Follow us on FB Twitter
News
Touro Law Receives $75K Grant from the Robin Hood Relief Fund
Posted On November 20, 2014

To... Read More

Touro Law Announces New Student Scholarships
Posted On November 19, 2014
Adding to more than $1M in new student scholarships raised over the past year, Touro Law Center Dean... Read More
Touro Law Hires Assistant Director of Bar Programs and Academic Development
Posted On November 17, 2014
Touro Law Center Dean Patricia Salkin is pleased to announce the appointment of Cynara Hermes McQuil... Read More
See All GO

Honorable Jacob D. Fuchsberg


Judge Jacob D. Fuchsberg
New York State Court of Appeals

The Law Center is named in honor of the contributions to the study and practice of law of the late Jacob D. Fuchsberg, a towering legal figure who served as Associate Judge of the New York Court of Appeals from 1975-83. Born on the Lower East Side of Manhattan, Fuchsberg earned his law degree from New York University School of Law, where he was a member of the Law Review. He spent many years as the nation's pre-eminent trial lawyer. He was president of the New York State Trial Lawyers Association and the Association of Trial Lawyers of America, where he founded Trial Magazine and The Roscoe Pound Institute – which held the prestigious Annual Chief Justice Earl Warren Conference on Advocacy.

In 1965, President Lyndon Johnson appointed him to the committee responsible for creating the first national program that funded civil legal aid for the poor. He was also a founder of the National Institute of Trial Advocacy and was one of the earliest and most active supporters of the establishment of clinical programs in U.S. law schools.

In 1964, as a trial lawyer, he won the country's first million dollar personal injury verdict.  On a windy day, a street sign had fallen and left a young boy quadriplegic. Judge Fuchsberg summed up to the jury, “Every time you walk out of here with a proud feeling of full justice done, wherever it leads you, that spire has just reached a little more heavenward.” Inspired by Judge Fuchsberg's representation, the young boy went on to become an attorney.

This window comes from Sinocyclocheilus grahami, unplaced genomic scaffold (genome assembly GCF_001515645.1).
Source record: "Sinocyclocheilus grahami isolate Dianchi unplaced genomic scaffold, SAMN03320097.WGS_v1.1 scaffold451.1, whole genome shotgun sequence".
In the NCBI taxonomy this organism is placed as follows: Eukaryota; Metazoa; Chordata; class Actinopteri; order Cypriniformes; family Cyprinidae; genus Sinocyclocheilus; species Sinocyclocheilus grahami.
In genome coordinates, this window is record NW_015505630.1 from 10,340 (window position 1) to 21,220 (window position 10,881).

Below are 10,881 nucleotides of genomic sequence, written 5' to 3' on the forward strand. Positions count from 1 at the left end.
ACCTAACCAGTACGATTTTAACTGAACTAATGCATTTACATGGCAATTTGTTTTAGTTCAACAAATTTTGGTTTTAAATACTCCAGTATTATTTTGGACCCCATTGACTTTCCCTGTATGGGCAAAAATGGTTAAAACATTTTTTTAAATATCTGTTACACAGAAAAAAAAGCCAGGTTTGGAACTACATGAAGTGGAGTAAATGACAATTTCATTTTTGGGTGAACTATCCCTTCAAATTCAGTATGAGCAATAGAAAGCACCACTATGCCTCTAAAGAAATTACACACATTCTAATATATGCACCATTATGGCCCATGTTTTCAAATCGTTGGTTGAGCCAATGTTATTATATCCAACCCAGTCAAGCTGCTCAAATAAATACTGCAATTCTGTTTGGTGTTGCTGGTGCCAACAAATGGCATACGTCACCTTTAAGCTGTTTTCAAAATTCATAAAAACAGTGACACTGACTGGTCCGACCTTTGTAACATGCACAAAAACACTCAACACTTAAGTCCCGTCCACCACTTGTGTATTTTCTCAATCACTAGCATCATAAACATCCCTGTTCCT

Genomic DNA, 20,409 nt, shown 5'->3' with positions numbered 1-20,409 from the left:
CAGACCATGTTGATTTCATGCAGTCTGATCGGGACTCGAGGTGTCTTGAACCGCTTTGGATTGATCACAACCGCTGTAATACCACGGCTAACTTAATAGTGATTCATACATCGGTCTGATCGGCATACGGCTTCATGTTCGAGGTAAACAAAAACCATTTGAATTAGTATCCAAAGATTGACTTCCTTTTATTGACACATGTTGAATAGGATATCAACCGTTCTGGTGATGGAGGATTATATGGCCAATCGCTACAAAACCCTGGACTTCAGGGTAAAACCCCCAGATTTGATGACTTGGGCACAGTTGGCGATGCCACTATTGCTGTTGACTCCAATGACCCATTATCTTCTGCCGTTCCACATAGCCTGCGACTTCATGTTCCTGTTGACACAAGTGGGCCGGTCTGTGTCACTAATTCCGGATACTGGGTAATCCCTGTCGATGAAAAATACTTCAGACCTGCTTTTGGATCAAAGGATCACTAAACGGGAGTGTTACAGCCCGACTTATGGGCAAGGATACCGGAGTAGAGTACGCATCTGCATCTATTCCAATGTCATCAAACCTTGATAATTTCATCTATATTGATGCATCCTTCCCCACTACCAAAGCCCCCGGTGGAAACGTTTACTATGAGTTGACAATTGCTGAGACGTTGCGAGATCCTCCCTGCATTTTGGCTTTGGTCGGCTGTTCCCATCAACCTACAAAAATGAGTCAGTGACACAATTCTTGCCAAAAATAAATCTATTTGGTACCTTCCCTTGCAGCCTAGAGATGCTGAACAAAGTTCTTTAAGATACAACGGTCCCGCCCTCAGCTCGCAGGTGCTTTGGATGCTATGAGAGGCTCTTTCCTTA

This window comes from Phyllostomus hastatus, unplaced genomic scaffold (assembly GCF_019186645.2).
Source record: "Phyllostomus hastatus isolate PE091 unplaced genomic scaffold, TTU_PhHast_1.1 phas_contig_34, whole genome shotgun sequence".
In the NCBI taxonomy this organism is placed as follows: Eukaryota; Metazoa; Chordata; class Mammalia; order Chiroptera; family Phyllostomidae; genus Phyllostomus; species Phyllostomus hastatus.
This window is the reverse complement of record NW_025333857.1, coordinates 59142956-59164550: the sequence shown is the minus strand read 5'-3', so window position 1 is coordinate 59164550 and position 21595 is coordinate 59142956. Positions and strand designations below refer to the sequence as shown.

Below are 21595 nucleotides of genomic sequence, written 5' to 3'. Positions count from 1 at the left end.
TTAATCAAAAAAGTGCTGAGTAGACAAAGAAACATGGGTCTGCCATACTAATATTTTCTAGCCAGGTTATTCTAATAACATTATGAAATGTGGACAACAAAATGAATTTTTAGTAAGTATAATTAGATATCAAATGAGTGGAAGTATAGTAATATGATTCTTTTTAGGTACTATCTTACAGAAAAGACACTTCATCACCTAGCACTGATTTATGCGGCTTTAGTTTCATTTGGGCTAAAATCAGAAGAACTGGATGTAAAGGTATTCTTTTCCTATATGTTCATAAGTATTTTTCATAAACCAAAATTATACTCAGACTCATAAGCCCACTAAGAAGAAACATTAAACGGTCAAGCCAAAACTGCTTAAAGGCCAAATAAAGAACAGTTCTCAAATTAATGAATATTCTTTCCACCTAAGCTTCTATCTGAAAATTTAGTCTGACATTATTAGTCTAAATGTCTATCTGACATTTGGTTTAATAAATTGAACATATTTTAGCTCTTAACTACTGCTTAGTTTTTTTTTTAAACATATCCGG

Judge Fuchsberg's most famous case was “Baby Lenore,” a tortuous struggle that received nationwide publicity in the early 1970s. In that case, he represented the adoptive parents of a young child whose natural mother sought to revoke her consent to the adoption. A New York court ruled in her favor, but the adoptive parents moved to Florida, where a court found for them. The case led to changes in adoption laws and procedures throughout the country.

In 1973, he took on the legal and political establishments, when he waged a primary campaign for the Democratic nomination for Chief Judge of the New York Court of Appeals, maintaining that his experience as a trial lawyer filled a need for a better understanding of those the Court served. He was successful in the primary but lost in the general election. The following year he was easily elected an Associate Judge of the Court.

Judge Fuchsberg’s judicial service was marked by an unwavering commitment to civil liberties and individual rights. His opinions set new standards for the protection of the accused, privacy rights, employee protection, and compensation for the victims of serious injuries. He was also a forceful advocate of equal educational opportunity and fair public school funding. Perhaps recalling his own climb from humble beginnings, he wrote, “Poor children, no less than rich, and the Nation of which both are a part, are entitled to an education that prepares today's students to face the world of today and tomorrow… without education there is no exit from the ghetto, no solution to unemployment, no cutting down on crime, no dissipation of inter-group tension, no mastery of the age of the computer...” Board of Education, Levittown Union Free School District v. Nyquist, 57 N.Y.2d 27, 51 (1982) (Fuchsberg, J., dissenting).

A generation later, Judge Fuchsberg's prescient dissenting opinion became the law of the state, in Campaign for Fiscal Equity, Inc. v. State of New York, 100 N.Y.2d 893 (2003).

While off the bench, he was a champion of equal rights for all. He earned national attention by leading a boycott that opened a previously all-male social club where Court of Appeals judges met for dinner. He also successfully challenged another club that discriminated against African Americans. Judge Fuchsberg and his wife Shirley also maintained a steadfast commitment to Jewish and other humanitarian causes. When he reached mandatory retirement age from the Court in 1983, he founded The Jacob D. Fuchsberg Law Firm, and practiced actively with his daughter and son until 1993. Throughout his distinguished career, Judge Fuchsberg was a crusader and a guardian of the rights of the people. Those associated with this Law Center will never forget the name, or the vision, of Jacob D. Fuchsberg.